I was reading a recent article by Dr Rhea Liang titled On being entirely ordinary and reflecting on my own experience of being as it were, not ordinary. I acknowledge I have enormous privilege and still there has often been that lingering question of ‘do I really belong here?’. The silver lining is that as our College becomes increasingly diverse, we can all be entirely ordinary, in Rhea’s wise words.
The theme for this issue is where we’ve come from and where we are going. From a gynaecological oncology perspective, where do you think the subspeciality has come from and where do you see the subspecialty going?
That is a great question and one that is discussed a lot within the subspeciality itself because of the major changes in gyn-oncology practice. Some of the skills I worked extra hard to acquire, I rarely use in my current practice. I did a 6-month position in a peritonectomy unit to expand my skill set to be able to perform extended cytoreductive surgery procedures. At that same time, the first trials of giving neoadjuvant chemotherapy started to be published, and subsequently, there has been a shift away from radical surgery. I thought I need to be able to do a minimally invasive radical hysterectomy and there’s now a randomised control trial led by a principal investigator from Australia showing the clear benefits of open surgery over minimally invasive surgery. Evidence shifts things in a way that’s good for women, but it also changes the nature of the procedures that we’re doing and the training opportunities that are available. Increasingly, gyn-oncologists are also either performing or supporting colleagues with complex benign surgery and even getting involved with obstetrics in the surgical management of adhesive placental disorders. Our subspeciality is no longer limited to cancer surgery.
In both, Australia and New Zealand, we serve a diverse population and a geographically dispersed population. We know the benefits of centralisation of cancer care. And yet we also know that this centralisation can become a barrier to people accessing care. We, therefore, have a huge challenge of a small workforce trying to deliver the same standard of care to everyone. These issues have not been a focus of curriculum and training in oncology and yet, now in practice, these are the challenges that we’re having to face. It is important to understand that gyn-oncology will continue to evolve, and we have to be flexible and adaptable to manage these changes.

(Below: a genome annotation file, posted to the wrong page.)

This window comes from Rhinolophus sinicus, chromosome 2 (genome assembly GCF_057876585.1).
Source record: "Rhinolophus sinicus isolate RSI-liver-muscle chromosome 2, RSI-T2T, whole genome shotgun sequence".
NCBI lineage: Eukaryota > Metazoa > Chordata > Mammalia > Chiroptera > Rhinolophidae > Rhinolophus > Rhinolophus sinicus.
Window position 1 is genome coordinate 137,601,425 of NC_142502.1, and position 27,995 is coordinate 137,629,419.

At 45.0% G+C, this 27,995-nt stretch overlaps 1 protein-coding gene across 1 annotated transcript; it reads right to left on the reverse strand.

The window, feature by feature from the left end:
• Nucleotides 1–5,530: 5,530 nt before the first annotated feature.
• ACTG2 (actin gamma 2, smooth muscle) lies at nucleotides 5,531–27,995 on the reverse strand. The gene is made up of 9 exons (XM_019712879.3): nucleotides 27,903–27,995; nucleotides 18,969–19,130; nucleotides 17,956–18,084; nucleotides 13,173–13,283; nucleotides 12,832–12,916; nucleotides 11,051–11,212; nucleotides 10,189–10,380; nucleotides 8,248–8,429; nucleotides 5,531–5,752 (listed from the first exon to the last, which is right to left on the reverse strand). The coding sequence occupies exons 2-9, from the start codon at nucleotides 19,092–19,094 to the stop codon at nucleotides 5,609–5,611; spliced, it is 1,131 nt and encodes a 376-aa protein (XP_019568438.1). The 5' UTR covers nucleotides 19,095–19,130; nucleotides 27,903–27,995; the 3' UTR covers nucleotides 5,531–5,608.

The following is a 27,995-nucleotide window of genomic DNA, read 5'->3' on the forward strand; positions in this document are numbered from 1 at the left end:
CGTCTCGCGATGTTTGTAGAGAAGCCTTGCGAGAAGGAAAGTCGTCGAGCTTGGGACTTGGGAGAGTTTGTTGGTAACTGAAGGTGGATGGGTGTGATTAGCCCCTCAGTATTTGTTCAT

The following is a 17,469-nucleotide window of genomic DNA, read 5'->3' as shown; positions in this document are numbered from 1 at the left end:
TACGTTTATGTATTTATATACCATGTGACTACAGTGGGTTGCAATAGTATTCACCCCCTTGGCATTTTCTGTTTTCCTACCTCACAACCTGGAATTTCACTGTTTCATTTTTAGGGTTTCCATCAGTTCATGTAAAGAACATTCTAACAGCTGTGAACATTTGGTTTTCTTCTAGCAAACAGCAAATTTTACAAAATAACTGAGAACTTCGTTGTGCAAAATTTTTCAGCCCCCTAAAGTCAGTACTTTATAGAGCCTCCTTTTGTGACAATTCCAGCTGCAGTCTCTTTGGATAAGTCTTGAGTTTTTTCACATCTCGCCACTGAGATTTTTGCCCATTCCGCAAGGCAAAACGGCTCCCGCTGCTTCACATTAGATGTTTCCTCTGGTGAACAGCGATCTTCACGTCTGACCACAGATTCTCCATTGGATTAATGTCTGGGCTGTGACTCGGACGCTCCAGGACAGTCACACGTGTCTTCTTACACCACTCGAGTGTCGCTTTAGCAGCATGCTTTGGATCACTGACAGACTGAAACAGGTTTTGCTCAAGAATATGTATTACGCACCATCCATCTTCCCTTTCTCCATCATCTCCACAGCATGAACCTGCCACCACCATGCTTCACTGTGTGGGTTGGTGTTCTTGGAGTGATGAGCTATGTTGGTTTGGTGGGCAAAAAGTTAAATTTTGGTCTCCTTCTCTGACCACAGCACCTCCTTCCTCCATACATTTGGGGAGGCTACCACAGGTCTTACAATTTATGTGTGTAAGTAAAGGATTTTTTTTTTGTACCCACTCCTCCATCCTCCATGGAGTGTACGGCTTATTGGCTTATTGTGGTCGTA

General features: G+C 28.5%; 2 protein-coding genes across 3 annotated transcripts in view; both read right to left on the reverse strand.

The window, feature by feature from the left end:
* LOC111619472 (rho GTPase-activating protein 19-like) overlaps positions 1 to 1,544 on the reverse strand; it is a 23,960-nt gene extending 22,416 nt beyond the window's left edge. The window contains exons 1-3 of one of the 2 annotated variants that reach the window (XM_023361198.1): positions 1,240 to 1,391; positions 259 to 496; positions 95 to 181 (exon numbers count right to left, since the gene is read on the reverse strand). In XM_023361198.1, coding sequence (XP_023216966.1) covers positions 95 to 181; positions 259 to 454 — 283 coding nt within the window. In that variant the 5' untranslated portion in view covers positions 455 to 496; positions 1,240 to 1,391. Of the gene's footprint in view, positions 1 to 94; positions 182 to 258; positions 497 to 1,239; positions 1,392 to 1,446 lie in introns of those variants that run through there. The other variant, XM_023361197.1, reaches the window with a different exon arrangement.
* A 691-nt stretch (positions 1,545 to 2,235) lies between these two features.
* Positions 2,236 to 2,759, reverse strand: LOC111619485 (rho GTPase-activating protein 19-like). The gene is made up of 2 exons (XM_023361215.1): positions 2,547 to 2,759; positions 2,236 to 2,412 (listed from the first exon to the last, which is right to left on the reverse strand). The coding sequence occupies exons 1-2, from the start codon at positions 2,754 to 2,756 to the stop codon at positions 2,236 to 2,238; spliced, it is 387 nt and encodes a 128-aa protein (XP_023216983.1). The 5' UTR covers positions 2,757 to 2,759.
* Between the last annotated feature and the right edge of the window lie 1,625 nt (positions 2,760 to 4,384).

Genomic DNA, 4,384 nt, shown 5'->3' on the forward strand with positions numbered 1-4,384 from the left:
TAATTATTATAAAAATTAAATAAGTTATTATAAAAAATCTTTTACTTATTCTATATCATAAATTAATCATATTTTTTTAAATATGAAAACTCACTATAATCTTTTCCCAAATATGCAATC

The other significant change is our gyn-oncology workforce which now looks very different from when I started training. I hope this is something that encourages people who may have previously not have considered gyn-oncology, to think about it as a career. We now have diverse role models for trainees which sends a different signal from what used to be considered a male-dominated subspecialty.
What prompted your involvement with RANZCOG?
As an early career consultant, I felt a bit lost in some ways. I was working full time and had a heavy clinical workload. But I was also interested in contributing to the profession. There was a position for an early career CGO on the RANZCOG CGO Committee, and when the nominations came around, I decided to apply. I had the support of my mentor at the time, Prof Hacker. I started in this role and found I really enjoyed understanding how I could make a difference to the experience of trainees. I also started a Masters in surgical education around the same time. This brought with it a realisation that I had some additional skills as an educator to bring to the work of the College.